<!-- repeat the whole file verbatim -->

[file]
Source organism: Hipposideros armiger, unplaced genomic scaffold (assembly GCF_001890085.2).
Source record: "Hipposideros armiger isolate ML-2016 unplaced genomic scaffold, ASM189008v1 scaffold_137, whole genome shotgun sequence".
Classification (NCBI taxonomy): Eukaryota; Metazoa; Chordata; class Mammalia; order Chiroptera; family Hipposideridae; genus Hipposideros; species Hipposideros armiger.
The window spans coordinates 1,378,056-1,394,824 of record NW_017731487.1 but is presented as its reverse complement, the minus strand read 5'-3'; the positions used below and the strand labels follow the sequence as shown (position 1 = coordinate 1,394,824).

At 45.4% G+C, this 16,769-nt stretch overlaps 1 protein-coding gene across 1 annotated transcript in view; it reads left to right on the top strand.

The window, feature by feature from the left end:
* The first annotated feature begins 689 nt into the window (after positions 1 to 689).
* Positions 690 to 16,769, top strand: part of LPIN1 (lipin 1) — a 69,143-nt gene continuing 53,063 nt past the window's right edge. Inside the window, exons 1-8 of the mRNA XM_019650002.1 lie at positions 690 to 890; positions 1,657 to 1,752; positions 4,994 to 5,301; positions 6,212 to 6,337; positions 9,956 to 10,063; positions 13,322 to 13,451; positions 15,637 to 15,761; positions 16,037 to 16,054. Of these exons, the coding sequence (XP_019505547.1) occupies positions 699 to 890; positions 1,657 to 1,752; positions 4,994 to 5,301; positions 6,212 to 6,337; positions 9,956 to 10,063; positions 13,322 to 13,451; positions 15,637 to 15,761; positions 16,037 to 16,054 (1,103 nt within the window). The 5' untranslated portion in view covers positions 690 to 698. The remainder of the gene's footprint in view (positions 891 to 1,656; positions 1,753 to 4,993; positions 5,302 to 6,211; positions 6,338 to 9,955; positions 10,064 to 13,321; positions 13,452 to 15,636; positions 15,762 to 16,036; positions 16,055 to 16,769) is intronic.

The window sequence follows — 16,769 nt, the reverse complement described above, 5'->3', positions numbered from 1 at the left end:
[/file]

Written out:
Source organism: Hipposideros armiger, unplaced genomic scaffold (assembly GCF_001890085.2).
Source record: "Hipposideros armiger isolate ML-2016 unplaced genomic scaffold, ASM189008v1 scaffold_137, whole genome shotgun sequence".
Classification (NCBI taxonomy): Eukaryota; Metazoa; Chordata; class Mammalia; order Chiroptera; family Hipposideridae; genus Hipposideros; species Hipposideros armiger.
The window spans coordinates 1,378,056-1,394,824 of record NW_017731487.1 but is presented as its reverse complement, the minus strand read 5'-3'; the positions used below and the strand labels follow the sequence as shown (position 1 = coordinate 1,394,824).

At 45.4% G+C, this 16,769-nt stretch overlaps 1 protein-coding gene across 1 annotated transcript in view; it reads left to right on the top strand.

The window, feature by feature from the left end:
* The first annotated feature begins 689 nt into the window (after positions 1 to 689).
* Positions 690 to 16,769, top strand: part of LPIN1 (lipin 1) — a 69,143-nt gene continuing 53,063 nt past the window's right edge. Inside the window, exons 1-8 of the mRNA XM_019650002.1 lie at positions 690 to 890; positions 1,657 to 1,752; positions 4,994 to 5,301; positions 6,212 to 6,337; positions 9,956 to 10,063; positions 13,322 to 13,451; positions 15,637 to 15,761; positions 16,037 to 16,054. Of these exons, the coding sequence (XP_019505547.1) occupies positions 699 to 890; positions 1,657 to 1,752; positions 4,994 to 5,301; positions 6,212 to 6,337; positions 9,956 to 10,063; positions 13,322 to 13,451; positions 15,637 to 15,761; positions 16,037 to 16,054 (1,103 nt within the window). The 5' untranslated portion in view covers positions 690 to 698. The remainder of the gene's footprint in view (positions 891 to 1,656; positions 1,753 to 4,993; positions 5,302 to 6,211; positions 6,338 to 9,955; positions 10,064 to 13,321; positions 13,452 to 15,636; positions 15,762 to 16,036; positions 16,055 to 16,769) is intronic.

The window sequence follows — 16,769 nt, the reverse complement described above, 5'->3', positions numbered from 1 at the left end: